Flash production figures for the Eurozone's big two economies indicated a slump into recession on Tuesday as Germany and France dropped below the benchmark for growth.
August marked the second month in a row that the S&P Global's flash composite Purchasing Managers' Index (PMI) reading for Germany fell below the 50 mark, down to 47.6 in August from July's final reading of 48.1.
Across the Eurozone the figure was down to 49.2 in August from 49.9 in July, slightly above the median forecast in an economists poll for a bigger drop to 49.0.
The gauge of French private-sector activity by S&P Global dropped in August to its lowest level since the pandemic-related disruptions of early 2021, estimated at 49.8.
New orders declined in both services and manufacturing, with companies the least confident since November 2020. Overall, service activity remained just above the level that indicates expansion, while manufacturing output plummeted.
“High inflation and a waning post-Covid boost to demand has led businesses and consumers to cut back on discretionary spending,” said Joe Hayes, an economist at S&P Global. “European economies look set for a challenging run into year-end.”
A recession in the 19-member Eurozone is now more likely than not as energy costs surge, following Russia’s war on its neighbour. The downturn in activity came despite factories completing old orders and building a surplus of completed products at the fastest rate since the survey began in mid-1997 as they struggled to sell in a falling demand environment.
The stocks of finished goods index climbed to 53.3 from 52.5.
The continent, already enduring the fastest price gains since the common currency was introduced, is also bracing for further increases in interest rates after the European Central Bank hiked borrowing costs last month for the first time since 2011.
“The slowdown in the economy is increasingly taking a toll on firms’ hiring activity, with employment growth easing to its weakest for almost a year-and-a-half in August," said Phil Smith, economics associate director at S&P Global Market Intelligence.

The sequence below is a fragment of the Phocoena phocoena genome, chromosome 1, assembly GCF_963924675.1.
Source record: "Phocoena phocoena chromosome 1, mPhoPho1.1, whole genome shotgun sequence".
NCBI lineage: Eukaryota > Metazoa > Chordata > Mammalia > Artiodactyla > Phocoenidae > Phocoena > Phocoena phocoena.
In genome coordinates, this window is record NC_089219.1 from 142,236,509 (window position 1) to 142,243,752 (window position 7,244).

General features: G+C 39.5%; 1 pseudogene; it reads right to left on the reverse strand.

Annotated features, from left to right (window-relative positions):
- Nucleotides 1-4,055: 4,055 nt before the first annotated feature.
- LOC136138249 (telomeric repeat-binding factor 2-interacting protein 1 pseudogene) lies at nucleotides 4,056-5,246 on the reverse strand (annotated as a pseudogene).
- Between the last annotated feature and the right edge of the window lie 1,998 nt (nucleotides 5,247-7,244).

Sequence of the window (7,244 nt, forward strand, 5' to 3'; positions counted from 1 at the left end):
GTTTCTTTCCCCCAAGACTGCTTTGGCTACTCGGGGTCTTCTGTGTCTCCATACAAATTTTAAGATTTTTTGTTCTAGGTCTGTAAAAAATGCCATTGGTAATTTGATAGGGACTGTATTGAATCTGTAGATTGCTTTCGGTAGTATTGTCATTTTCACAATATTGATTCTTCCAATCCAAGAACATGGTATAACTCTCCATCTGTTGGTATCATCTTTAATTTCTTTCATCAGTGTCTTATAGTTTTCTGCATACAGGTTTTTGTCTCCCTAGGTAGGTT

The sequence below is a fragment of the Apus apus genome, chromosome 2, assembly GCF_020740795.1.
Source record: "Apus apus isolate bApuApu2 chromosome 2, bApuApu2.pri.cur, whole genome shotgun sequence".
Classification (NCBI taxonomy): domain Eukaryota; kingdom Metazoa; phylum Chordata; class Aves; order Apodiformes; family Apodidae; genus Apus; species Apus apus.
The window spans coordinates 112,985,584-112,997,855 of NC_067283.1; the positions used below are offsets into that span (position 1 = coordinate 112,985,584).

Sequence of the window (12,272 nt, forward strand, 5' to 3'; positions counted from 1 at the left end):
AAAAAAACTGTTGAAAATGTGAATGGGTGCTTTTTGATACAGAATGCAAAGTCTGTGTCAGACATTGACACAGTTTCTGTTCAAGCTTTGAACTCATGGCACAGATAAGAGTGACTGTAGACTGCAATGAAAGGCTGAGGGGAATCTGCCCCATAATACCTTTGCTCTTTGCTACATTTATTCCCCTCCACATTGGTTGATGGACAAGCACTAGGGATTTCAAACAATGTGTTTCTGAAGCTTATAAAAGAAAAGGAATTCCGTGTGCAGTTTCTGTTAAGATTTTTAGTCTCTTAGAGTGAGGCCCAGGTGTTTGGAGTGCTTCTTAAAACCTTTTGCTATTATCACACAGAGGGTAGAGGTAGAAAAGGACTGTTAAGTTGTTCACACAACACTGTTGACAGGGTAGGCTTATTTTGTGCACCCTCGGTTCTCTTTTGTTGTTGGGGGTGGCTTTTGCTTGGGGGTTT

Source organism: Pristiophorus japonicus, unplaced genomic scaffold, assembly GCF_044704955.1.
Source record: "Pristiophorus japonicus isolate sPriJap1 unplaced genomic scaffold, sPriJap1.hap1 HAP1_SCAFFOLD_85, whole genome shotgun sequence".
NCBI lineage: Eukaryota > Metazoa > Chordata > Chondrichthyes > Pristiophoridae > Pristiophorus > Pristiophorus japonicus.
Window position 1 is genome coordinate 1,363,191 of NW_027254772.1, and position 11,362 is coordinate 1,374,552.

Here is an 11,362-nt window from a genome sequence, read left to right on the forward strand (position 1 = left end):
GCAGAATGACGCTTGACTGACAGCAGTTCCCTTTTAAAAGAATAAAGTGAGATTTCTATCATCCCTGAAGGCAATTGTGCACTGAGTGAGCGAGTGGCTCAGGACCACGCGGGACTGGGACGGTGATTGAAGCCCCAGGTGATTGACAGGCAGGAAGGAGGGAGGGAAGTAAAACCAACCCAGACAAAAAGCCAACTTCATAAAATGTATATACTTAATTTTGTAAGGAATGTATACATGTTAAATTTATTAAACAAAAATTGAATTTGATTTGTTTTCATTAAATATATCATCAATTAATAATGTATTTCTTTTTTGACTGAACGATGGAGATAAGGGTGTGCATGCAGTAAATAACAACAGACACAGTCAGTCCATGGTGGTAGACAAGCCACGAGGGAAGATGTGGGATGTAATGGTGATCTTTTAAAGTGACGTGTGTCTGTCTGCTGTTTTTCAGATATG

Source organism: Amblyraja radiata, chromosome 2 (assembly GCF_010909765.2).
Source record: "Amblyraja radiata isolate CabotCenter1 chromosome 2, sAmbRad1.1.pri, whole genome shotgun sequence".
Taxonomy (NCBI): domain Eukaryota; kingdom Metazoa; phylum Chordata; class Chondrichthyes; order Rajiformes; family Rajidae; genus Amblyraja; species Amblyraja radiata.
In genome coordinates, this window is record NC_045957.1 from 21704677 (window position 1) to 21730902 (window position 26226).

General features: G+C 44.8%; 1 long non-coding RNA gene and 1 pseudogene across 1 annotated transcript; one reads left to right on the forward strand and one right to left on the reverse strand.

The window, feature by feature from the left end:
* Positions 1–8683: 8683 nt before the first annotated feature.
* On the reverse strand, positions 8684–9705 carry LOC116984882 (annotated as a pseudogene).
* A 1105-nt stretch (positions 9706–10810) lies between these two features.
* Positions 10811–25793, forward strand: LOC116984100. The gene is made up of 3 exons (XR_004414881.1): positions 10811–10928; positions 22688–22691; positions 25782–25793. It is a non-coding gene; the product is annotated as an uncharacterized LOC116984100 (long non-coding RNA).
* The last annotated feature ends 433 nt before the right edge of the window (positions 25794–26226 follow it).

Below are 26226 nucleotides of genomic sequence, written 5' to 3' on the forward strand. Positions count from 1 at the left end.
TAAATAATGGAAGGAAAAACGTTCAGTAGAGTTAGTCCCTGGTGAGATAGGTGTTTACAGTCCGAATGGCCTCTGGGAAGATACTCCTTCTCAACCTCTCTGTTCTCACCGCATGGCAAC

"A first fall in backlogs of work for more than two years points to capacity pressures across Germany’s private sector economy starting to ease and represents a downside risk to job creation going forward."
In Germany, which relies more than most on the Kremlin for natural-gas supplies and is facing the prospect of shortages this winter, output began to shrink in July and contracted again in August, S&P Global said in a separate release.
The euro dropped to the latest two-decade trough on Tuesday as Europe was buffeted by concerns about energy supply and economic growth, while the dollar held firm against major peers, supported by safe-haven flows.
The euro hit $0.9909, its lowest since late 2002, and was last down 0.29% at $0.9914.
Russia will halt natural gas supplies to Europe via the Nord Stream 1 pipeline for three days at the end of the month, the latest reminder of the precarious state of the continent's energy supply.
Heatwaves in the continent have already put a strain on energy supply and worries are growing that any disruption during the winter months could be devastating for business activity.